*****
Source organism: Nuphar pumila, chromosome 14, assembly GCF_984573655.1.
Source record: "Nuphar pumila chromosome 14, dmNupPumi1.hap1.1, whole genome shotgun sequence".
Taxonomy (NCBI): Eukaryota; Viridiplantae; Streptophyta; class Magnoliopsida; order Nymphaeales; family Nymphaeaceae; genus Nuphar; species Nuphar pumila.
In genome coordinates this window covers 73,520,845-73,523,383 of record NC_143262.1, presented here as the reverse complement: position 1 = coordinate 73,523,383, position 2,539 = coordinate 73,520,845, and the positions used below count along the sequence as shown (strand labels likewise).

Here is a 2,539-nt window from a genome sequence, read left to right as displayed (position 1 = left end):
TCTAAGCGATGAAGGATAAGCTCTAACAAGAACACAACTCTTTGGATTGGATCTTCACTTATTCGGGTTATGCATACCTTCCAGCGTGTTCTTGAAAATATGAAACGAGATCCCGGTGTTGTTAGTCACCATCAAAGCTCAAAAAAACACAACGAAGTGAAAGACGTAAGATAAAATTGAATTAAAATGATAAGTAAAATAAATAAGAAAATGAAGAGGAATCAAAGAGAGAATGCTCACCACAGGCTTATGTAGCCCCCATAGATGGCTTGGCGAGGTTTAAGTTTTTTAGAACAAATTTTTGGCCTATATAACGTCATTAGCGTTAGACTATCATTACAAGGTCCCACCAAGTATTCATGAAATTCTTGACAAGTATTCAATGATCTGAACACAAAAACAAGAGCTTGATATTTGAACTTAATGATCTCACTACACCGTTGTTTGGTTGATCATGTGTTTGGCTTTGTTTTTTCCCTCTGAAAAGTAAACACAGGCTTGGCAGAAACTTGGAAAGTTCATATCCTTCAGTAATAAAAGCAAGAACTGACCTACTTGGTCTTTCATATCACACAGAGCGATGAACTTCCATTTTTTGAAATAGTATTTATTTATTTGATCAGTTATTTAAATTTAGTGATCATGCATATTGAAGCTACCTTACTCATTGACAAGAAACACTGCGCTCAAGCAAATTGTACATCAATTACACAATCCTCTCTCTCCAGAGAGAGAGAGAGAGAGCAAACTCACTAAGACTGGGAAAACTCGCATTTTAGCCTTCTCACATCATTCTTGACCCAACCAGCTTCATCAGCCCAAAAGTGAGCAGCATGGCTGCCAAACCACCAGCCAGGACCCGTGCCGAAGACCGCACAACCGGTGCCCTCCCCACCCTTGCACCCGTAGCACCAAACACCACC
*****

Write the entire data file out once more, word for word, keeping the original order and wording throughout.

Source organism: Nuphar pumila, chromosome 14, assembly GCF_984573655.1.
Source record: "Nuphar pumila chromosome 14, dmNupPumi1.hap1.1, whole genome shotgun sequence".
Taxonomy (NCBI): Eukaryota; Viridiplantae; Streptophyta; class Magnoliopsida; order Nymphaeales; family Nymphaeaceae; genus Nuphar; species Nuphar pumila.
In genome coordinates this window covers 73,520,845-73,523,383 of record NC_143262.1, presented here as the reverse complement: position 1 = coordinate 73,523,383, position 2,539 = coordinate 73,520,845, and the positions used below count along the sequence as shown (strand labels likewise).

Here is a 2,539-nt window from a genome sequence, read left to right as displayed (position 1 = left end):
TCTAAGCGATGAAGGATAAGCTCTAACAAGAACACAACTCTTTGGATTGGATCTTCACTTATTCGGGTTATGCATACCTTCCAGCGTGTTCTTGAAAATATGAAACGAGATCCCGGTGTTGTTAGTCACCATCAAAGCTCAAAAAAACACAACGAAGTGAAAGACGTAAGATAAAATTGAATTAAAATGATAAGTAAAATAAATAAGAAAATGAAGAGGAATCAAAGAGAGAATGCTCACCACAGGCTTATGTAGCCCCCATAGATGGCTTGGCGAGGTTTAAGTTTTTTAGAACAAATTTTTGGCCTATATAACGTCATTAGCGTTAGACTATCATTACAAGGTCCCACCAAGTATTCATGAAATTCTTGACAAGTATTCAATGATCTGAACACAAAAACAAGAGCTTGATATTTGAACTTAATGATCTCACTACACCGTTGTTTGGTTGATCATGTGTTTGGCTTTGTTTTTTCCCTCTGAAAAGTAAACACAGGCTTGGCAGAAACTTGGAAAGTTCATATCCTTCAGTAATAAAAGCAAGAACTGACCTACTTGGTCTTTCATATCACACAGAGCGATGAACTTCCATTTTTTGAAATAGTATTTATTTATTTGATCAGTTATTTAAATTTAGTGATCATGCATATTGAAGCTACCTTACTCATTGACAAGAAACACTGCGCTCAAGCAAATTGTACATCAATTACACAATCCTCTCTCTCCAGAGAGAGAGAGAGAGAGCAAACTCACTAAGACTGGGAAAACTCGCATTTTAGCCTTCTCACATCATTCTTGACCCAACCAGCTTCATCAGCCCAAAAGTGAGCAGCATGGCTGCCAAACCACCAGCCAGGACCCGTGCCGAAGACCGCACAACCGGTGCCCTCCCCACCCTTGCACCCGTAGCACCAAACACCACC